“It’s one of the things that’s scary about Aja Brown,” says retired Compton Police Department Sgt. John “Rick” Baker, a Latino who lived and served in Compton for 50 years and wrote Vice: One Cop’s Story of Patrolling America’s Most Dangerous City. “She’s only been there for four years. She doesn’t know the culture of Compton.”
Longtime community activist Royce Esters cites the fear that Ridley-Thomas, Congresswoman Janice Hahn and the Los Angeles County Federation of Labor — “outsiders,” to the black old guard — will have Brown’s ear. “She has good vision,” Esters says, “but she can’t listen to the ‘outside people,’ who have no idea of what’s happening in Compton.”
Julius Franklin, 31, who attends Compton’s raucous City Council meetings and understands the city’s cutthroat political culture, says, “She has to have strong opinions, and she has to stand by her word. She needs to be educated. If she comes to a meeting unprepared, they’ll eat her up.”
Brown faces far-reaching problems that go well beyond coping with the city’s racially driven, insider political class.
Stanford University history professor Albert Camarillo, a Compton native, notes, “Their infrastructure has been battered for 30 years. … They aren’t that far from bankruptcy.”
USC urban planning professor Martin Krieger says Compton has “major problems in creating revenue for the services they need to provide.”
Brown could be the start of Compton’s transformation. Or another target for a stifling class of politicians and bureaucrats steeped in nepotism and cronyism who have long refused to share meaningful power with the Latino majority.
Will Brown, and the young Isaac Galvan, be any different from past leaders like Bradley, who positioned themselves as change agents?
“I’m from a totally different generation than the old guard,” Brown says as she stands at the Metro Blue Line station down the block from City Hall. “The things I want to do are new. … The city really needs somebody who can bring people together.”
Aja Brown never met her maternal grandmother, longtime Compton resident Lena Young, the registered nurse who was brutally raped and strangled in her home nearly 10 years before her granddaughter was born. Compton police never found her killer, and Young’s murder is a longtime Los Angeles County Sheriff’s Department’s active unsolved homicide. “Growing up,” Brown says, “there was a big void in my life and my mother’s life.” Running for mayor is “part of rectifying a part of my past tragedy.”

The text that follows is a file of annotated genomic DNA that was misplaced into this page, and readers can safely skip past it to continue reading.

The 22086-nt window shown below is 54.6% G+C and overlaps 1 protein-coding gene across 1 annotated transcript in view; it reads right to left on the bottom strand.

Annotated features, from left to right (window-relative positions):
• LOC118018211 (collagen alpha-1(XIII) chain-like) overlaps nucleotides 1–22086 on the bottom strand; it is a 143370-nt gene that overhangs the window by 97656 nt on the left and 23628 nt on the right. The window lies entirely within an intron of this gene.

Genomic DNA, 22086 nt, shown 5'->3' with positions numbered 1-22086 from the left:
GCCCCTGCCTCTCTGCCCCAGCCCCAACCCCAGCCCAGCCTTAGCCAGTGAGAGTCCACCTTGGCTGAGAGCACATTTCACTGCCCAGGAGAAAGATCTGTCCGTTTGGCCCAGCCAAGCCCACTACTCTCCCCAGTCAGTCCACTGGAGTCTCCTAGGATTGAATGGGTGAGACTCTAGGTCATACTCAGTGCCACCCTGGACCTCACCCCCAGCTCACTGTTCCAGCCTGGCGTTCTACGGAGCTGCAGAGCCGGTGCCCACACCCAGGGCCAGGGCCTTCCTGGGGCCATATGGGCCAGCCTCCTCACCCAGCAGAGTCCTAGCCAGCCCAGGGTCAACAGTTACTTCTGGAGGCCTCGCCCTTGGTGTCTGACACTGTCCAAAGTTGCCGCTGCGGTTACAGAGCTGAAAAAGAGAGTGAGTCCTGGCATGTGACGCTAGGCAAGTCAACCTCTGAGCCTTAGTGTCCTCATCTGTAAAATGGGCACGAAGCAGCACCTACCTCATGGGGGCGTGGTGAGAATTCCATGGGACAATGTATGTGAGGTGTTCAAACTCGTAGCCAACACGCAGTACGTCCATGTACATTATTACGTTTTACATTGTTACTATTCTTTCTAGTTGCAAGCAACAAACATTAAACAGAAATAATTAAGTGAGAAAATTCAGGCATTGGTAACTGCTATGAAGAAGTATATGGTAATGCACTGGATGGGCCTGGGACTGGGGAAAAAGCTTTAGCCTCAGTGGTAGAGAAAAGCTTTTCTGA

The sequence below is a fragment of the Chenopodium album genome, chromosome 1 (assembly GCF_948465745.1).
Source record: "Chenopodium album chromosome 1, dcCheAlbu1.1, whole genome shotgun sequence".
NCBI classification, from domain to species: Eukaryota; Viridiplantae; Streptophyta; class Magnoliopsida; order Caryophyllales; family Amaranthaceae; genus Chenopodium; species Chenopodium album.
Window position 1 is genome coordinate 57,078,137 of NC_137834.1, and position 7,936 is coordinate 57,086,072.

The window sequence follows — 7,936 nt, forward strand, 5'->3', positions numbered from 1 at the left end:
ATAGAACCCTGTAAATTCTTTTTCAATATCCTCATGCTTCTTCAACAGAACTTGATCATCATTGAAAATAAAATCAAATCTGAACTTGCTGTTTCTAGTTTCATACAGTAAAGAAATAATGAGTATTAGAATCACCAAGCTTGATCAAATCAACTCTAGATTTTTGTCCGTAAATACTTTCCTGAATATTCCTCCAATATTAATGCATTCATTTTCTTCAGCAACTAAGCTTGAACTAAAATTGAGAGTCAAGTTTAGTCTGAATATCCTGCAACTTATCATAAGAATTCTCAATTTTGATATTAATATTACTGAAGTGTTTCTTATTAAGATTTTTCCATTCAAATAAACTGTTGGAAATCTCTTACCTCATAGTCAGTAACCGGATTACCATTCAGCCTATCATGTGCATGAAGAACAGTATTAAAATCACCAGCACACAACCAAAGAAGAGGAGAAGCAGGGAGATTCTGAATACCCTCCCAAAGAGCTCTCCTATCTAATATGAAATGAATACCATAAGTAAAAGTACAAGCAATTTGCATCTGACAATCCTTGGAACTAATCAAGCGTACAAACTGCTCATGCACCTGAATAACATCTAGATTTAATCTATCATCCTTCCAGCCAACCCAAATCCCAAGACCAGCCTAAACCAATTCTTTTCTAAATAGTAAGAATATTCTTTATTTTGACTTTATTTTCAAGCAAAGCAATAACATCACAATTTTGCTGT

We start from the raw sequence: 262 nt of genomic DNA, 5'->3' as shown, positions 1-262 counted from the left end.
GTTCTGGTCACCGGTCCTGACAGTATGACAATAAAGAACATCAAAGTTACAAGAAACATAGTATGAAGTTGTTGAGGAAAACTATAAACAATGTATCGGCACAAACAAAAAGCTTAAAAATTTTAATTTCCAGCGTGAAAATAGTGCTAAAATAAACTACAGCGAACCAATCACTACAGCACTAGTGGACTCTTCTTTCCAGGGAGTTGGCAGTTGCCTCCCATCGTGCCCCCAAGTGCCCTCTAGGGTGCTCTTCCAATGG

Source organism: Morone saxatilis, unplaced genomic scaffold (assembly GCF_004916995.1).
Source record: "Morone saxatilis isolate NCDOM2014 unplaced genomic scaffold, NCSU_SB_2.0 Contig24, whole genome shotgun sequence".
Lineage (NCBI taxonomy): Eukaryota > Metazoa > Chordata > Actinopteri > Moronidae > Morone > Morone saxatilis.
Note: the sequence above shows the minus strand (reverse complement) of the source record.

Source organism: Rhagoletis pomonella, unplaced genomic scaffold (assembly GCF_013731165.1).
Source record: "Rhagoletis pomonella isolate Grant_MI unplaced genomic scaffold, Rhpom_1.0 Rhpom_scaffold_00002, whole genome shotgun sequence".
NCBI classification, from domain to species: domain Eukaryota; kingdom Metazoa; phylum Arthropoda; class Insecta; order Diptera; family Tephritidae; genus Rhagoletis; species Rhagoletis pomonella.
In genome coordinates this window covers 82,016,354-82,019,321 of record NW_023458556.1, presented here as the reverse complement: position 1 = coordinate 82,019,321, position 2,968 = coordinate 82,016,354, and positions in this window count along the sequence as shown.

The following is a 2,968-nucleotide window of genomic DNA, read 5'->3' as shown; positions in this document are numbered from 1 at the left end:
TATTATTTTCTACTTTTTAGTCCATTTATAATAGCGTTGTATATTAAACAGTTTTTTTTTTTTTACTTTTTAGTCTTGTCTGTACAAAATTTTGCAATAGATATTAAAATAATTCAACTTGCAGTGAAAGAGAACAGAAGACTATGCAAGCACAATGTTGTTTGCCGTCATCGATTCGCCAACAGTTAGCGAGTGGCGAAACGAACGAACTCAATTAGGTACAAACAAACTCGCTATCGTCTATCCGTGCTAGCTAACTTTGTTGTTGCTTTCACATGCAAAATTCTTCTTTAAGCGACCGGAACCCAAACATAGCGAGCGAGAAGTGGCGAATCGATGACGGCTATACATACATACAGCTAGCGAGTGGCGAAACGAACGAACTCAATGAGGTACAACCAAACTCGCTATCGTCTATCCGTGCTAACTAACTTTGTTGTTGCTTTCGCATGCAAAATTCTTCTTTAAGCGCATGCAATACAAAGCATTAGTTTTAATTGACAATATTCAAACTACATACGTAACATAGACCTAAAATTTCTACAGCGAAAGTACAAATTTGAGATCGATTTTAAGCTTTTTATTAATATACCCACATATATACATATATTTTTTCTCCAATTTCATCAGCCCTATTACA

Brown and her twin brother, Jonathan, were born in Los Angeles, and their mother, Brenda, was divorced from their father when the twins were children. He was rarely around. “There’s no animosity there,” Brown says. “People make choices.”
Despite the family situation, Brown excelled as a straight-A student at Pasadena’s John Muir High School, where she played varsity volleyball and was elected senior class president. Facing tuition costs alone of about $30,000 a year at USC in 2000, she won academic scholarships and grants to study urban planning and public policy as an undergraduate and graduate student.
“I didn’t have a traditional college experience,” says Brown, who didn’t join the partying and networking for which USC students are famous. Despite the scholarships, she still had to work. “I didn’t have a social aspect to it. I was always involved in working and going to school.”
Her master’s thesis focused on Walmart’s controversial and ultimately unsuccessful attempt, in 2004, to open a supercenter in Inglewood and the long-term effects the major retailer has on small businesses in nearby cities.
“It was a big deal at the time,” Brown says.
During that period, Compton was mired in turmoil under Mayor Eric Perrodin, a former Compton police officer and L.A. County prosecutor, who was elected in 2001 as a reformer after eight long years of gangster mayor Bradley. Perrodin “meant well,” Stanford’s Camarillo says, “but he was facing enormous challenges.”
In 2004, Brown landed a job as an economic development analyst for Gardena — the same year Bradley, former Compton Councilman Amen Rahh and former City Manager John D. Johnson II were convicted of misappropriating taxpayer money.
Brown saw the inner workings of two other municipal governments before turning her focus to Compton. In 2006, she was a senior economic development planner for Inglewood, and in 2007 she quickly rose in tidy, well-managed Pasadena, a city that could be described as Compton’s polar opposite. There, Pasadena city leaders appointed her to the powerful planning commission.
Brown and her husband, who are devoted members of Compton’s Faith Inspirational Missionary Baptist Church, later moved from Pasadena to Gardena, five miles from the Baptist church.
In 2009, she and Van finally decided to move to the city of her grandmother’s tragic end. “We wanted to be somewhere where we could make a difference,” Brown says.